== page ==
43:26-34 Observe the great respect Joseph's brethren paid to him. Thus were Joseph's dreams more and more fulfilled. Joseph showed great kindness to them. He treated them nobly; but see here the early distance between Jews and gentiles. In a day of famine, it is enough to be fed; but they were feasted. Their cares and fears were now over, and they ate their bread with joy, reckoning they were upon good terms with the lord of the land. If God accept our works, our present, we have reason to be cheerful. Joseph showed special regard for Benjamin, that he might try whether his brethren would envy him. It must be our rule, to be content with what we have, and not to grieve at what others have. Thus Jesus shows those whom he loves, more and more of their need. He makes them see that he is their only refuge from destruction. He overcomes their unwillingness, and brings them to himself. Then, as he sees good, he gives them some taste of his love, and welcomes them to the provisions of his house, as an earnest of what he further intends for them.They are now entertained by Joseph. They brought the present, and made a lowly obeisance before him. "They bent the head." See Genesis 24:26. "God be gracious unto thee, my son." His kind treatment of Benjamin, on whose presence he had so much insisted, was calculated to reassure the brothers. The latter was born in his thirteenth year, and therefore, he was entitled to assume the paternal style in regard to him. Joseph still appeals with a natural and unconstrained reverence to his own God. "And Joseph hastened away." The little touch of tenderness he had involuntarily thrown into his address to Benjamin, is too much for his feelings, which yearn toward his brother, and he is obliged to retreat to his chamber to conceal his tears and compose his countenance. "They set for him by himself." As the governor, or as connected by affinity with the priestly caste, Joseph does not eat with the other Egyptians. The Egyptians cannot eat with the Hebrews. "That is an abomination to the Mizrites." For the Hebrews partook of the flesh of kine, both male and female.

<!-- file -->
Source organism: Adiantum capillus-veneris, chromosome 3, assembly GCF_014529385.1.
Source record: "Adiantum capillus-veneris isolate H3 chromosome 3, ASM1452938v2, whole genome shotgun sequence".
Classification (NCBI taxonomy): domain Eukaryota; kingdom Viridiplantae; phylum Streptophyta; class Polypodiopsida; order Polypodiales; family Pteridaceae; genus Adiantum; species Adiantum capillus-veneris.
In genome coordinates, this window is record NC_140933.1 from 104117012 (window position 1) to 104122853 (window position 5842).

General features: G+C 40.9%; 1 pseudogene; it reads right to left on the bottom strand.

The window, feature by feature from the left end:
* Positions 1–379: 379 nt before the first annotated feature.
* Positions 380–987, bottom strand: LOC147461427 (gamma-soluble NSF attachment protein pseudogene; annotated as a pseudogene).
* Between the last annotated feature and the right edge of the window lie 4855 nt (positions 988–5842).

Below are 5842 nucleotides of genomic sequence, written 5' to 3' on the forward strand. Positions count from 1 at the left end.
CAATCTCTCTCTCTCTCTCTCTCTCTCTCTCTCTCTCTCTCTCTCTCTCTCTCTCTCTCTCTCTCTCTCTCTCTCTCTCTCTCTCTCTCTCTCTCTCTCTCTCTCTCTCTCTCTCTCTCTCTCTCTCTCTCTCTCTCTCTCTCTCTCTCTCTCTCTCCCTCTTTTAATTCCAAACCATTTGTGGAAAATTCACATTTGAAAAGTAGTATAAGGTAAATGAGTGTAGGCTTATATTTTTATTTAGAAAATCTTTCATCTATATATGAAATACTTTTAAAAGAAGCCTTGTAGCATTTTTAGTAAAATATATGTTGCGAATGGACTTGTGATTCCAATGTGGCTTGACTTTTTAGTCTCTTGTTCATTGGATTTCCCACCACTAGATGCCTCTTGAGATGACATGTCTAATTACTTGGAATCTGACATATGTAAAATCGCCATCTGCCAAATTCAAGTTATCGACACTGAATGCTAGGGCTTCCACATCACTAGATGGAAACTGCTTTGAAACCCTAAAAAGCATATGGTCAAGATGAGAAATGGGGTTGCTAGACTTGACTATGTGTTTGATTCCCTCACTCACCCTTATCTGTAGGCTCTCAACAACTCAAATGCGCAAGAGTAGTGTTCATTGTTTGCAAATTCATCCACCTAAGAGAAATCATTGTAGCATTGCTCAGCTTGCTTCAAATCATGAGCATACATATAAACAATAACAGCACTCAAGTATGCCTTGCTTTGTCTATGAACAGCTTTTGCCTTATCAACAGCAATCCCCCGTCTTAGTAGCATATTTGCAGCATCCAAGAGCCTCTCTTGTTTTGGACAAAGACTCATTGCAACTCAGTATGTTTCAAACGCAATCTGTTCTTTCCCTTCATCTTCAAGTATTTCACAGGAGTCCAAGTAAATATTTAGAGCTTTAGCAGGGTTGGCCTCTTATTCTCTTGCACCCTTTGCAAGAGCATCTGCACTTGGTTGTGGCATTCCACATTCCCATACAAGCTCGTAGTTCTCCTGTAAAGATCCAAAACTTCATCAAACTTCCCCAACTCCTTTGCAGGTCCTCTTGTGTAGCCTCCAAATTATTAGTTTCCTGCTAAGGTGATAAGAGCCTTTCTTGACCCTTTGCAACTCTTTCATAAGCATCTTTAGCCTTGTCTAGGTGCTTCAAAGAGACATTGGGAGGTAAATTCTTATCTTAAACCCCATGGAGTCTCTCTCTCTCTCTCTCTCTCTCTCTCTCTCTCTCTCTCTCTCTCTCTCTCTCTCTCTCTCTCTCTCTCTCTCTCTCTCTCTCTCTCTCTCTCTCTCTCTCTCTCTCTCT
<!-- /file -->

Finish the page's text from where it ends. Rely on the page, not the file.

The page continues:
But Herodotus informs us (ii. 41), that "male kine, if clean, are used by the Egyptians, but the females they are not allowed to sacrifice, since they are sacred to Isis." And he adds that "a native of Egypt will not kiss a Greek, use his knife, his spit, or his cauldron, or taste the flesh cut with a Greek knife." They considered all foreigners unclean, and therefore, refused to eat with them (see Rawlinson's Herodotus on p. q.). They sat in his presence; arranged according to the order of their birth, to their great amazement. Egypt was to them a land of wonders, and Egypt's sultan a man of wonder. "Benjamin's mess." The honored guest was distinguished by a larger or daintier portion of the fare (1 Samuel 9:23-24; Homer, ii. 7,321). A double portion was assigned to the Spartan kings. The fivefold division was prominent in Egyptian affairs Genesis 41:34; Genesis 45:22; Genesis 47:2, Genesis 47:24, Genesis 47:26. "And were merry." They drank freely, so as to be exhilarated, because their cares were dissipated by the kindness they were receiving, the presence of Simon, and the attention paid to Benjamin.